Baby and Me Tobacco Free Program begins
Polk County is starting a three-year tobacco prevention program with funds from the tobacco settlement lawsuit.
Polk County is starting a three-year tobacco prevention program with funds from the tobacco settlement lawsuit. The county received a check for $21,613 for this year and part of those funds will be used for the Baby and Me Tobacco Free program to help all women quit smoking during and after pregnancy. Baby and Me has a 60 percent success rate in helping pregnant women quit smoking and stay tobacco-free.
“Quitting smoking when you are pregnant is the most important thing you can do to protect your health and the health of your baby. The Polk County Health Department is committed to helping all pregnant women quit smoking,” said Teresa Rogers, RN with the Health Department.
Research suggests a mother is never more motivated to quit than when she becomes pregnant, and Baby and Me hopes to capitalize on that motivation by offering four brief counseling sessions on how to quit smoking during pregnancy. After the birth of the baby, the mother returns monthly for a quick carbon monoxide breath test. If she stays smoke-free, she receives a $25 voucher for diapers from Wal-Mart for each month she is smoke-free. Vouchers can be received for the first 12 months of the child’s life. The $25 diaper vouchers, along with having no more cigarette expenses, will help new parents save money as well as protect the health of their family. While this savings could be particularly helpful for low income households, this program is available to all pregnant smokers, regardless of income.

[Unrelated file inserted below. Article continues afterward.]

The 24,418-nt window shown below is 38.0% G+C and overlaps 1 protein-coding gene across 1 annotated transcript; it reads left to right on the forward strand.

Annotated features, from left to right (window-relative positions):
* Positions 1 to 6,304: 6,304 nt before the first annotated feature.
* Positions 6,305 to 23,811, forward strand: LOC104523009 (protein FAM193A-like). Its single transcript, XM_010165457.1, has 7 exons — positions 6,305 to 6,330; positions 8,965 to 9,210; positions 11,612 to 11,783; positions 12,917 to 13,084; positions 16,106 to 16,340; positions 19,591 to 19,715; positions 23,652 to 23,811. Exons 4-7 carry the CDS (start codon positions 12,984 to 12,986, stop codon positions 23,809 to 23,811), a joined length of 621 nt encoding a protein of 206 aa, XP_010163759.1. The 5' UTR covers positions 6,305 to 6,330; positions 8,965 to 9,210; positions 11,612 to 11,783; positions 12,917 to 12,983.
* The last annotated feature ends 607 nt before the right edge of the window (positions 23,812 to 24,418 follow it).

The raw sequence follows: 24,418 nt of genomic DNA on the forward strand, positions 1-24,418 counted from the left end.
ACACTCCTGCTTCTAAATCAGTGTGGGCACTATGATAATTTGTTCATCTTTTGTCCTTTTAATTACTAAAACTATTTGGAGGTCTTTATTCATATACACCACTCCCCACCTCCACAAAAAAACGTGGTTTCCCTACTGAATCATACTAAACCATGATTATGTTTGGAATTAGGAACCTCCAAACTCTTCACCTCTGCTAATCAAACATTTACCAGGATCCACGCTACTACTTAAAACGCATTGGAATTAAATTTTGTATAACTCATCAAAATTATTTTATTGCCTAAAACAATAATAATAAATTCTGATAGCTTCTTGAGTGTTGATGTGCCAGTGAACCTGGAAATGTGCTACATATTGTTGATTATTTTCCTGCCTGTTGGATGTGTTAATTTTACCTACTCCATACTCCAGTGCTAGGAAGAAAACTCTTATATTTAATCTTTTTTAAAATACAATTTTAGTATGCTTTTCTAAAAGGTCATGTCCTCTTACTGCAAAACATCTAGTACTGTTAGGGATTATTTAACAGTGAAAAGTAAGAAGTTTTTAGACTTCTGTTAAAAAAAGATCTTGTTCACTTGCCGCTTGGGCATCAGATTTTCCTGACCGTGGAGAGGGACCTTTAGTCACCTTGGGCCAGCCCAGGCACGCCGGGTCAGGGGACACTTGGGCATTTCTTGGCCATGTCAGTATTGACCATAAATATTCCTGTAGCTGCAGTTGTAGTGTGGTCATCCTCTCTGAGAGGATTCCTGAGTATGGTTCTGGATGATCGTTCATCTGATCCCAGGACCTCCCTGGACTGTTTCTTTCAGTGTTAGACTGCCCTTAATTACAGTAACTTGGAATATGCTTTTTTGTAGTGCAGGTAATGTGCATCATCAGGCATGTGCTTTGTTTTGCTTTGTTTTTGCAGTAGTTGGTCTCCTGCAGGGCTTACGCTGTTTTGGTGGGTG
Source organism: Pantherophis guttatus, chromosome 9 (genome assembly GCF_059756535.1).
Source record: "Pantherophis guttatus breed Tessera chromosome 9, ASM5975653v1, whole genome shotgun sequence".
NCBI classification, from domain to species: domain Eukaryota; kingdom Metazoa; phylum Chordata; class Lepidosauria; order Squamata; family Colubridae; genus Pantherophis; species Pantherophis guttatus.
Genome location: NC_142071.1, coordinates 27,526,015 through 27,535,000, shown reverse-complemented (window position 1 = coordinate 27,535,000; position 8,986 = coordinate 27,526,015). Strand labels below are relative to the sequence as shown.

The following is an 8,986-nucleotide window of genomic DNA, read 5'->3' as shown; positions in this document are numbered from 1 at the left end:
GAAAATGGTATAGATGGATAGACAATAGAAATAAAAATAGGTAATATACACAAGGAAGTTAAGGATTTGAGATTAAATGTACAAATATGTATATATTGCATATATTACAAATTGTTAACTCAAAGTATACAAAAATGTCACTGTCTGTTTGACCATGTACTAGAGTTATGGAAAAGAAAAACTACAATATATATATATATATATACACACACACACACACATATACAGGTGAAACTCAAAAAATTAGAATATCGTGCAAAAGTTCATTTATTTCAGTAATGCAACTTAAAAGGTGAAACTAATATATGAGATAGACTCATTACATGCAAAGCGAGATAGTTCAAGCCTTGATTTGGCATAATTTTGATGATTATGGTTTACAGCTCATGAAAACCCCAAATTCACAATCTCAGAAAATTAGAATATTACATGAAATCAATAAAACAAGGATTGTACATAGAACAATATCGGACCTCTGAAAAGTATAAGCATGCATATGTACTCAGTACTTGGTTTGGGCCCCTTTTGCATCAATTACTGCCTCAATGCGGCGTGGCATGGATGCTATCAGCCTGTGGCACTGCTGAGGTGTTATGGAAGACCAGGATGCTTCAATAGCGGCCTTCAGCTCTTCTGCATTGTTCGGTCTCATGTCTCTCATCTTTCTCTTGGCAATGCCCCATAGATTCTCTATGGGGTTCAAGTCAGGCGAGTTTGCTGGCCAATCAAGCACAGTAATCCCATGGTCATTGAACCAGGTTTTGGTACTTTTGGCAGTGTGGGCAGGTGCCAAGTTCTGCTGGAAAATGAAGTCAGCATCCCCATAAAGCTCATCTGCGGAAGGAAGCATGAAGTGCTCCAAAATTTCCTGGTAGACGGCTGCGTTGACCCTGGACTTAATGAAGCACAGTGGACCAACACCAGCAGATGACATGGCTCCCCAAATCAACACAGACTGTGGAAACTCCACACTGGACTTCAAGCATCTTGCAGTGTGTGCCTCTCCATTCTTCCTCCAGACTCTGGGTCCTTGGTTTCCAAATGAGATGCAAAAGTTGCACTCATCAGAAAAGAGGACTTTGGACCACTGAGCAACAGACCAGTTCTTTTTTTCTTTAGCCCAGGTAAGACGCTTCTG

When pregnant women smoke, the chemicals in cigarettes reach the baby and can keep it from getting the food and oxygen it needs to grow. The risk of miscarriage is much higher for women who smoke while pregnant. Smoking during pregnancy often leads to low birth-weight and premature birth. Smaller babies typically get sick more often and have a higher risk of death within their first year. After the baby is born, second-hand smoke exposure increases the likelihood of colds, bronchitis, ear infections, allergies and asthma.
According to Rogers, “Approximately 23 percent of pregnant women in Polk County smoke. The Polk County Health Department wants to help these women break the tobacco habit and keep their babies healthy.”
Polk County News | P.O.
Box 129 | 3 Main Street | Benton TN 37307
phone: 423-338-2818 | fax: 423-338-4574 | email
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